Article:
Life

Decline of the British bee: Just how much are Manchester’s industrious honey-makers in danger?

By James Scott

With reports abuzz of the decline of the British bee this year, Mancunian Matters asks just how much our furry friends really are in danger.

One of the most recognisable symbols of Manchester is the industrious and hard-working bee, but how long will they be buzzing around for?

This year has seen various reports in British papers – the Guardian, the Independent and the Telegraph – of the decline of the British bee.

The number of bees in Britain has fallen drastically in the past fifty years, with three species becoming extinct and several under serious threat.

This is largely due to the loss of flowery meadows that allow bees to forage, parasites destroying hives and the increasing usage of insecticides. 

Despite these worrying trends and reports, John Charlton, microscopist for the Manchester District Beekeepers Association, said he is not worried.

“We’ve had a very poor summer season, but the bees are surviving and I haven’t noticed a decline here,” he said.

However, he added: “In terms of bumblebees there could be cause for concern as there is a lack of foraging in rural areas, and they can struggle to find areas to nest.

Mr. Charlton believes a lot of people don’t understand bees and are intolerant of them, reflected by the increasing use of pesticides and insecticides.

Recent studies show bees exposed to pesticides are almost twice as likely to die, while many bees become ‘lost’ and are less efficient at gathering food.

Bees are essential to our ecology to pollinate flowers and produce food, so a decline would have seriously adverse effects on our agriculture.

The BBC estimated in January this year that the commercial value of bees’ pollination in the UK is around £200million.

And the government is already spending billions of pounds to counteract any possible decline in the bee population.

Andrew Mockridge has kept bees for two years in South Manchester and insists that it’s certainly true that British bees are in decline.

“At the moment there is the chronic problem of the parasitic mite called varroa that essentially lives in the colonies of bees,” he said.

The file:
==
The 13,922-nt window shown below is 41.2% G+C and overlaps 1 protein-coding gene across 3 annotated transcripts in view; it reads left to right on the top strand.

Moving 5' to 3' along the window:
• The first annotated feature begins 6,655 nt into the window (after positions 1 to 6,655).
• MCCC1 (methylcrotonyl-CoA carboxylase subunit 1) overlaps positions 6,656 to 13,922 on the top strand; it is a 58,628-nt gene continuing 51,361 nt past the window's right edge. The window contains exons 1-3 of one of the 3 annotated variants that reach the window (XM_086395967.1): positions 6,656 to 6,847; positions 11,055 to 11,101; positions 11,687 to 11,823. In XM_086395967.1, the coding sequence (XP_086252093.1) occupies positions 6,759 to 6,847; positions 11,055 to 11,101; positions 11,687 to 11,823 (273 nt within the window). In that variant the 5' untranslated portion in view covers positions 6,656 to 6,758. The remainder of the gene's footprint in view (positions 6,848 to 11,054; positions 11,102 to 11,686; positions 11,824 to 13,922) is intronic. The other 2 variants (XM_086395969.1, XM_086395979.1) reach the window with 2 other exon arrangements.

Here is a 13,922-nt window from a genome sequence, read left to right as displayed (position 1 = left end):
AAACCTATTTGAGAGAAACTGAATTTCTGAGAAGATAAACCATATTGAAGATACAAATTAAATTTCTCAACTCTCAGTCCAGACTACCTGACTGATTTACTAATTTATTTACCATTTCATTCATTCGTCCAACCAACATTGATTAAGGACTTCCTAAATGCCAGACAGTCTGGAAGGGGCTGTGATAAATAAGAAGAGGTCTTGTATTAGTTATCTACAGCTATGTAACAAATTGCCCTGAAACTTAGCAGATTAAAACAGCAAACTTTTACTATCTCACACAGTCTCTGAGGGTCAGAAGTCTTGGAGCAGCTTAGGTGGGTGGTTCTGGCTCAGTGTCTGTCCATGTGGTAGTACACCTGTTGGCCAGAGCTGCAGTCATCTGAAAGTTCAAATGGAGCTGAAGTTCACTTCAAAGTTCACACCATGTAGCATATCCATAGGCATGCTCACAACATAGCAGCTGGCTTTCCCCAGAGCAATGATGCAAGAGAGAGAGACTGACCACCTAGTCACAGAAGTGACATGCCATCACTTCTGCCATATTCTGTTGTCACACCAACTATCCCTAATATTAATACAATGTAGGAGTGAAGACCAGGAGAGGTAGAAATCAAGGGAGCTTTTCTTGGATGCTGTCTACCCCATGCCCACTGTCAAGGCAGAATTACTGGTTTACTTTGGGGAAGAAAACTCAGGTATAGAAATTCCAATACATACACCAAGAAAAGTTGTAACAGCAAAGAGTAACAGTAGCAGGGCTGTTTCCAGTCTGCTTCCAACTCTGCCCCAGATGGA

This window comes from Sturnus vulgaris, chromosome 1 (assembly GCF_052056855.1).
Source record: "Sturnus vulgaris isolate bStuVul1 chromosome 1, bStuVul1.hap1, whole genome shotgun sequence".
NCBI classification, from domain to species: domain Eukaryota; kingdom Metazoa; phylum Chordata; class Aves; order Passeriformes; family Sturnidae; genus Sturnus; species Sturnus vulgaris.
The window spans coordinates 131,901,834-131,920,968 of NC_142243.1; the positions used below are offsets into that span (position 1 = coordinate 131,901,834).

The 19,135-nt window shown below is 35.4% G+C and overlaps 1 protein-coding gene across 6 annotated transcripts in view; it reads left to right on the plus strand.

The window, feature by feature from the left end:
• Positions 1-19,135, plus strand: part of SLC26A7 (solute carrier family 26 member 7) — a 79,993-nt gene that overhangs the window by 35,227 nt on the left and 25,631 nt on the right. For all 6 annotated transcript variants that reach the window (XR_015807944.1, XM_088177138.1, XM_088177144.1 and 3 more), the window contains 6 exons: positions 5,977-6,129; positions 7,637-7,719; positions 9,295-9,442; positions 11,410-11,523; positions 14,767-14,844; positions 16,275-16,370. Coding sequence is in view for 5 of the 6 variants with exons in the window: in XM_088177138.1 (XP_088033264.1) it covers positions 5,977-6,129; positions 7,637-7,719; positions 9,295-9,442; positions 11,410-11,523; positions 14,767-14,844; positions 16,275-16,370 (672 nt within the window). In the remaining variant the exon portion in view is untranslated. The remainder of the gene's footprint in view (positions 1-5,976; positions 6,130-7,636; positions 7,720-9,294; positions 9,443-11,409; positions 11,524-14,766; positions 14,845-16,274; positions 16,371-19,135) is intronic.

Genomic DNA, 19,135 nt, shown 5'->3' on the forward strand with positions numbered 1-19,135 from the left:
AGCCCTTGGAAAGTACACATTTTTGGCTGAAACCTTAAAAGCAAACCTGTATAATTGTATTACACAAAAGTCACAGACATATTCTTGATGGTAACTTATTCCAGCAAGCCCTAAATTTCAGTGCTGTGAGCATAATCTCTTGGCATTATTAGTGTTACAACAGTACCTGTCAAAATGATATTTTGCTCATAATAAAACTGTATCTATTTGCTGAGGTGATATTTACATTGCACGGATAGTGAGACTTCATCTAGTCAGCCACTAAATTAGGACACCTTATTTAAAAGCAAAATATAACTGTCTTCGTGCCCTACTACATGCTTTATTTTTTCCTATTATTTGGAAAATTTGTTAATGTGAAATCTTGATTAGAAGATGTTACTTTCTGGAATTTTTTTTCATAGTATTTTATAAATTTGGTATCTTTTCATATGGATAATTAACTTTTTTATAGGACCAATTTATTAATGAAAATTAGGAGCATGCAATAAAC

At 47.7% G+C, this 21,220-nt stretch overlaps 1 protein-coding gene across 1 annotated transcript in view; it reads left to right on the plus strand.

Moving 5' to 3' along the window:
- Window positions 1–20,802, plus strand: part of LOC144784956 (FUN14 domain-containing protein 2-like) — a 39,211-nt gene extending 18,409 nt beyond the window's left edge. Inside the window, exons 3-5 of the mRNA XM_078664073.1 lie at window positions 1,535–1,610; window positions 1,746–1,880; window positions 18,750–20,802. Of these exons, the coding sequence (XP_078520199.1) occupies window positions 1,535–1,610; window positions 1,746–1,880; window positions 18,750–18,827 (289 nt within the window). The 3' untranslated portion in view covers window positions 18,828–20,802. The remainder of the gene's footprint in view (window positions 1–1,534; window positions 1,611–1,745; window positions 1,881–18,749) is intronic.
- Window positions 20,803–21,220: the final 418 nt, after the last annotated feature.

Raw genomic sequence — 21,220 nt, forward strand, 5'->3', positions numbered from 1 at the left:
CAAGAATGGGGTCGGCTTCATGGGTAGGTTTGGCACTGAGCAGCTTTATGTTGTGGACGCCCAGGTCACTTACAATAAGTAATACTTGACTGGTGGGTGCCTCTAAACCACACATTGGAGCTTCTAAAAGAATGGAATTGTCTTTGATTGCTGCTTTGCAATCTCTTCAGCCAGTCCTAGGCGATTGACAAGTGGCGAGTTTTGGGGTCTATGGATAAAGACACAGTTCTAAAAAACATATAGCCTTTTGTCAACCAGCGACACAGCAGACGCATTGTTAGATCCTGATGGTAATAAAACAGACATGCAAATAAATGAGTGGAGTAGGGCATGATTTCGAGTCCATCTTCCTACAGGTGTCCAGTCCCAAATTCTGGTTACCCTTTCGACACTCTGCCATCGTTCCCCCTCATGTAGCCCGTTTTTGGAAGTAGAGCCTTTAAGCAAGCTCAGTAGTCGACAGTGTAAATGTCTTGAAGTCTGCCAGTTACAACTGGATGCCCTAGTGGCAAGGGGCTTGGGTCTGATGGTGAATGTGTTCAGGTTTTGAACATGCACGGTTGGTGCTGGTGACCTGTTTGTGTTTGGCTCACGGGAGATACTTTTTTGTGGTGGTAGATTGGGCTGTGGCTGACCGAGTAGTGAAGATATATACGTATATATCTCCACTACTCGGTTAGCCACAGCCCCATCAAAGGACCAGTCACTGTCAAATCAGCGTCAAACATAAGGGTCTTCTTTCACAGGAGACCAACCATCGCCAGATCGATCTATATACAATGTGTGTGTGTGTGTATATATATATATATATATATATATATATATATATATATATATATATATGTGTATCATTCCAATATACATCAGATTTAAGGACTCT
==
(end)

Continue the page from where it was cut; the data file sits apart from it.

“This mite weakens the bees with viruses and feeds off them when they are hibernating, unfortunately there’s no way of eradicating this problem at the moment.”

The varroa mite injects a disease called deformed wing virus into the bee’s blood stream, severely weakening its cells.

There is an urgent need for a developed treatment to tackle these menaces, which are negatively impacting on the economy of the beekeeping industry.

Mr. Mockridge explained: “I treat my bees twice a year and feed them sugar syrup, but unless you breed the bees to combat the virus inflicted by the mite, you can’t build up their strength to acceptable levels.”

Due to the variable weather we have experienced this year, bees have often been given the wrong weather conditions at the wrong times, causing abnormal patterns of behaviour.

“If the weather is wet, the flowers don’t produce nectar for the bees to pollinate and the bees don’t leave their hives,” said Mr Mockridge.

Last month the BBC estimated that the total honey crop for England and Wales was down by 50%, with bee-farmers recording huge losses.

Though with bees pollinating a third of the food we eat in the UK, getting our fix of honey could be the least of our problems should the decline in bees continue.

For more information on bees in Manchester visit www.mdbka.com (Manchester District Beekeepers Association).

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